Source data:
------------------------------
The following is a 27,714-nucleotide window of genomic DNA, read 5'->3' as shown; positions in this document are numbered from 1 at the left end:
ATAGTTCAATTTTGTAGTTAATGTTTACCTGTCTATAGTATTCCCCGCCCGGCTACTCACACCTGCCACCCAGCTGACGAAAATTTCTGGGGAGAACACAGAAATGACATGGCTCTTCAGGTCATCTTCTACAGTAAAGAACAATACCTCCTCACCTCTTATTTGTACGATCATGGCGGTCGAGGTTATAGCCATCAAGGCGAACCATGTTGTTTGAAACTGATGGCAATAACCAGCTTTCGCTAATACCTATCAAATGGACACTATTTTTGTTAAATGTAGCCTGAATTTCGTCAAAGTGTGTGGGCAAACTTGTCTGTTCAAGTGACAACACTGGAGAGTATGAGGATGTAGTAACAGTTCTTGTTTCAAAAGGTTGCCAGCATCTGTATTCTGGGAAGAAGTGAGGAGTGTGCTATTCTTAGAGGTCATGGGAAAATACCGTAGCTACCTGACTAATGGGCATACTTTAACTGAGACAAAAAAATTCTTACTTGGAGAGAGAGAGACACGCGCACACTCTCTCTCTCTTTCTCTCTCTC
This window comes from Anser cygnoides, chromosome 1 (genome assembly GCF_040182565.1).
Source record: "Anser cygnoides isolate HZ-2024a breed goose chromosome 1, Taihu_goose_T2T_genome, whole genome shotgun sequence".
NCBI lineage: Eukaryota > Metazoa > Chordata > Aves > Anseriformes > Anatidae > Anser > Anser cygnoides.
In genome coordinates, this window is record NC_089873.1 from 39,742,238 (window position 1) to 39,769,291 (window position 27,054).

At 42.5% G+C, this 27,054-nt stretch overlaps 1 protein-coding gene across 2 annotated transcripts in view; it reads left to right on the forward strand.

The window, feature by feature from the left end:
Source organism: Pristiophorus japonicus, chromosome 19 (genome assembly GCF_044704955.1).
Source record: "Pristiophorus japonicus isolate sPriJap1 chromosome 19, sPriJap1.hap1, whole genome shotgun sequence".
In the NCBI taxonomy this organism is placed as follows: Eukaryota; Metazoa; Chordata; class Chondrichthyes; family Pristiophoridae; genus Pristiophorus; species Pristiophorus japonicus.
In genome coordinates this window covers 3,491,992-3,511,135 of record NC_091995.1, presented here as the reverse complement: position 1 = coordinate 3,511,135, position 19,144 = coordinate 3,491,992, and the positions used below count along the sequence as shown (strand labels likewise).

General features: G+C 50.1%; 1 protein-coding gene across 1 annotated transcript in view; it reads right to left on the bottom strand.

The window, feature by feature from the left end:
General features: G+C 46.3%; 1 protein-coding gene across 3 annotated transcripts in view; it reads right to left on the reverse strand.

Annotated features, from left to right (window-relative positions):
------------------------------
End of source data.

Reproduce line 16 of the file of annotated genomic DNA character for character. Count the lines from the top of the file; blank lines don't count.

Annotated features, from left to right (window-relative positions):